In everyday language, a berry is a small, pulpy, and often edible fruit. Berries are usually juicy, rounded, brightly colored, sweet or sour, and do not have a stone or pit, although many pips or seeds may be present. Common examples are strawberries, raspberries, blueberries, red currants, and blackcurrants. In Britain, soft fruit is a horticultural term for such fruits.
The scientific usage of the term “berry” differs from common usage. In scientific terminology, a berry is a fruit produced from the ovary of a single flower in which the outer layer of the ovary wall develops into an edible fleshy portion (pericarp). The definition includes many fruits that are not commonly known as berries, such as grapes, tomatoes, cucumbers, eggplants (aubergines) and bananas. Fruits excluded by the botanical definition include strawberries, raspberries, and blackberries, which are aggregate fruits, and mulberries, which are multiple fruits. A plant bearing berries is said to be bacciferous or baccate.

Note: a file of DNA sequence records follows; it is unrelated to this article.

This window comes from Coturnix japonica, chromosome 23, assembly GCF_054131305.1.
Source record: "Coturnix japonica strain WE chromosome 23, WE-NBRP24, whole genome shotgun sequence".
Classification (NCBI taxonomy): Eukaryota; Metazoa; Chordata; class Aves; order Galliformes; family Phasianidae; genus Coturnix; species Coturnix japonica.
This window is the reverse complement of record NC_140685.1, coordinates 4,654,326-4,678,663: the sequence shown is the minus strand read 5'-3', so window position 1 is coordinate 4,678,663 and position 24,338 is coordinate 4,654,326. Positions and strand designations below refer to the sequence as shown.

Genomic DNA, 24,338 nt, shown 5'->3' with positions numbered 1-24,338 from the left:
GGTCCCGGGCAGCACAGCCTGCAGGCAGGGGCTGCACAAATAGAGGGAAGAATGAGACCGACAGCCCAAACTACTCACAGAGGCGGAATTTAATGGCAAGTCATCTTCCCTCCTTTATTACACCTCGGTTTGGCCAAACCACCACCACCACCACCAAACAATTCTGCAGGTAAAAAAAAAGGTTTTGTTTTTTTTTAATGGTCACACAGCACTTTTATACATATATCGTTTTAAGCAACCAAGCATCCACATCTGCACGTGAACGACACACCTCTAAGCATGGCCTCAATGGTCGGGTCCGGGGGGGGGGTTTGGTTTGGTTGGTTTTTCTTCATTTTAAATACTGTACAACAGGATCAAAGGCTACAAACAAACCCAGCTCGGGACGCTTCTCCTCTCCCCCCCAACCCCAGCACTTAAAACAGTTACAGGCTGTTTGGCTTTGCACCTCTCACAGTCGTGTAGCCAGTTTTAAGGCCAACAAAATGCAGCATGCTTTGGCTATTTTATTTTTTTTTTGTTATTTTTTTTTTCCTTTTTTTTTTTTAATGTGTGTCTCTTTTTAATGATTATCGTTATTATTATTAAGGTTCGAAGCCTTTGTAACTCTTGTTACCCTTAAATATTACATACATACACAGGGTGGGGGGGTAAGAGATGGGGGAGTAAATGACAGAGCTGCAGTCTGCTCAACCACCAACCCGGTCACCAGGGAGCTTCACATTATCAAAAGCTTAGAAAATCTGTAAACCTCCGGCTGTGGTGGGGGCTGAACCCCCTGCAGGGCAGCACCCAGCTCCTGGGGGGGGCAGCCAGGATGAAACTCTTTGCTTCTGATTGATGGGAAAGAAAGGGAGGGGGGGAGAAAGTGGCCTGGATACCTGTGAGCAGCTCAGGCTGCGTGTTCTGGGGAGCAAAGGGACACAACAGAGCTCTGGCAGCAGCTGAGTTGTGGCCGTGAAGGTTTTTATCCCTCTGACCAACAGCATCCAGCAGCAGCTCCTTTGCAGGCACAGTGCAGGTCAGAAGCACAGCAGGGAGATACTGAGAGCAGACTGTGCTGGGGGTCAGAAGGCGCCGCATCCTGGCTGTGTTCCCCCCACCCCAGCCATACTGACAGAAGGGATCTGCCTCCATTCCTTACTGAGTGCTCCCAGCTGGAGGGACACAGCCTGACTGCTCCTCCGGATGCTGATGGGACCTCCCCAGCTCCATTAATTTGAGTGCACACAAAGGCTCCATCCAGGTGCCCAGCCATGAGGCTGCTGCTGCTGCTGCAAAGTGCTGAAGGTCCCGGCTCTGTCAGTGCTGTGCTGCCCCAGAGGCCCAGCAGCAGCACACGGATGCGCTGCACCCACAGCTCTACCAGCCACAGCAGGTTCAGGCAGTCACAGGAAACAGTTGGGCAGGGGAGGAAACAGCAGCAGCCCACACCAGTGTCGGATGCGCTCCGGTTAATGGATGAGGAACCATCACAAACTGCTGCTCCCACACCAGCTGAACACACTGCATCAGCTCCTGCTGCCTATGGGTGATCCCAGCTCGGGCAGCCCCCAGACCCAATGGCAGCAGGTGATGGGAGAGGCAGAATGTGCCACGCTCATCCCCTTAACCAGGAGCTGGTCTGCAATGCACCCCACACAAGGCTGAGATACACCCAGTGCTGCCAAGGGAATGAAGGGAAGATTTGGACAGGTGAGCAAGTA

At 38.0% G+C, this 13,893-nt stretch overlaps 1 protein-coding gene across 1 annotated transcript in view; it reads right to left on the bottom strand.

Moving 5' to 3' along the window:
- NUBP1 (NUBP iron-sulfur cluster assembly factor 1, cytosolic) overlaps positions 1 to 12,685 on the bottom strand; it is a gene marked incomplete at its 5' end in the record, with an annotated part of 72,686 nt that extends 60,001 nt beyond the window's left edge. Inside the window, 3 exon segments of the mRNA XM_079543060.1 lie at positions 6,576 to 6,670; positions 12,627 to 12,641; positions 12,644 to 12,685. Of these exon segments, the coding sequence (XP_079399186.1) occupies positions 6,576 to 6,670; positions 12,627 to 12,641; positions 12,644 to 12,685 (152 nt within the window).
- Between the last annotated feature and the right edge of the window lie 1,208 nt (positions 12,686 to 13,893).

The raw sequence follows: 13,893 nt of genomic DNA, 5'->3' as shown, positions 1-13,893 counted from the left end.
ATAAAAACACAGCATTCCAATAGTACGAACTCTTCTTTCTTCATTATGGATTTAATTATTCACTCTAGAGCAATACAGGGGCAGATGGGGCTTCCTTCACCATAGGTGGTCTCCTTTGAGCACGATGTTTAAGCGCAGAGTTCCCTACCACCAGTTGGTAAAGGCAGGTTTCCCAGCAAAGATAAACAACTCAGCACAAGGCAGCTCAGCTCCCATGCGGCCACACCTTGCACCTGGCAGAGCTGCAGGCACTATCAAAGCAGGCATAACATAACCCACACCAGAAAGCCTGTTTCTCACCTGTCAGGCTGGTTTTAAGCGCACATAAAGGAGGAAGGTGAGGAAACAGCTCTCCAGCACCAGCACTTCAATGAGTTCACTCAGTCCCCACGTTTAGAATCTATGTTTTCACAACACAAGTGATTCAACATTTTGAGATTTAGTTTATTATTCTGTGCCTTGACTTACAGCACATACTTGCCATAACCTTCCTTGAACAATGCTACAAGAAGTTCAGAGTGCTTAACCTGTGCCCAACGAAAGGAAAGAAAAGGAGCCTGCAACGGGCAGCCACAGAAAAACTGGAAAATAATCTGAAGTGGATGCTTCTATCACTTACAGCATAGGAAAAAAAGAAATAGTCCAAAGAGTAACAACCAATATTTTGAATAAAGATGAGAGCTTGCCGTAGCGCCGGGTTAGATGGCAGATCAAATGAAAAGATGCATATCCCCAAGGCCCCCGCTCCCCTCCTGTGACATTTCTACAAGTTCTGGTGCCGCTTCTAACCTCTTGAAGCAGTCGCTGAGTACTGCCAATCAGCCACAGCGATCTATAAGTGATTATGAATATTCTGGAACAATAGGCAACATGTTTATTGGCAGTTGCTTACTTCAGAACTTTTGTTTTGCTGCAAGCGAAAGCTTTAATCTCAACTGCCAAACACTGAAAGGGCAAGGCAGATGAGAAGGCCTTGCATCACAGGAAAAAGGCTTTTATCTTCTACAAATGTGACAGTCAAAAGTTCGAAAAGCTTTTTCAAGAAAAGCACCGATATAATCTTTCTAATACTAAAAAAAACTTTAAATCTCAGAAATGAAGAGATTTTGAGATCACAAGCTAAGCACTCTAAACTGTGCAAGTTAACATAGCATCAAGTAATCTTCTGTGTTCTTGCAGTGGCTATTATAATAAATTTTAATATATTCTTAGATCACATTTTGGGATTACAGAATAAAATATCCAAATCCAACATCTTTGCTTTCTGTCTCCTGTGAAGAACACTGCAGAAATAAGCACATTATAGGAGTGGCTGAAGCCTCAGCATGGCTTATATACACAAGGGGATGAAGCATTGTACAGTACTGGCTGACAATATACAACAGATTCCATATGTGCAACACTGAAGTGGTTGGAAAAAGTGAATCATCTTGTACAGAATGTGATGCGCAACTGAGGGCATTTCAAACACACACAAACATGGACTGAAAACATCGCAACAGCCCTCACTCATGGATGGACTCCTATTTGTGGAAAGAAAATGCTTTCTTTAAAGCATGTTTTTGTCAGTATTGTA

While many berries are edible, some are poisonous to humans, such as deadly nightshade and pokeweed. Others, such as the white mulberry, red mulberry, and elderberry, are poisonous when unripe, but are edible when ripe.
Berries are eaten worldwide and often used in jams, preserves, cakes or pies. Some berries are commercially important. The berry industry varies from country to country as do types of berries cultivated or growing in the wild. Some berries such as raspberries and strawberries have been bred for hundreds of years and are distinct from their wild counterparts, while other berries, such as lingonberries and cloudberries, grow almost exclusively in the wild.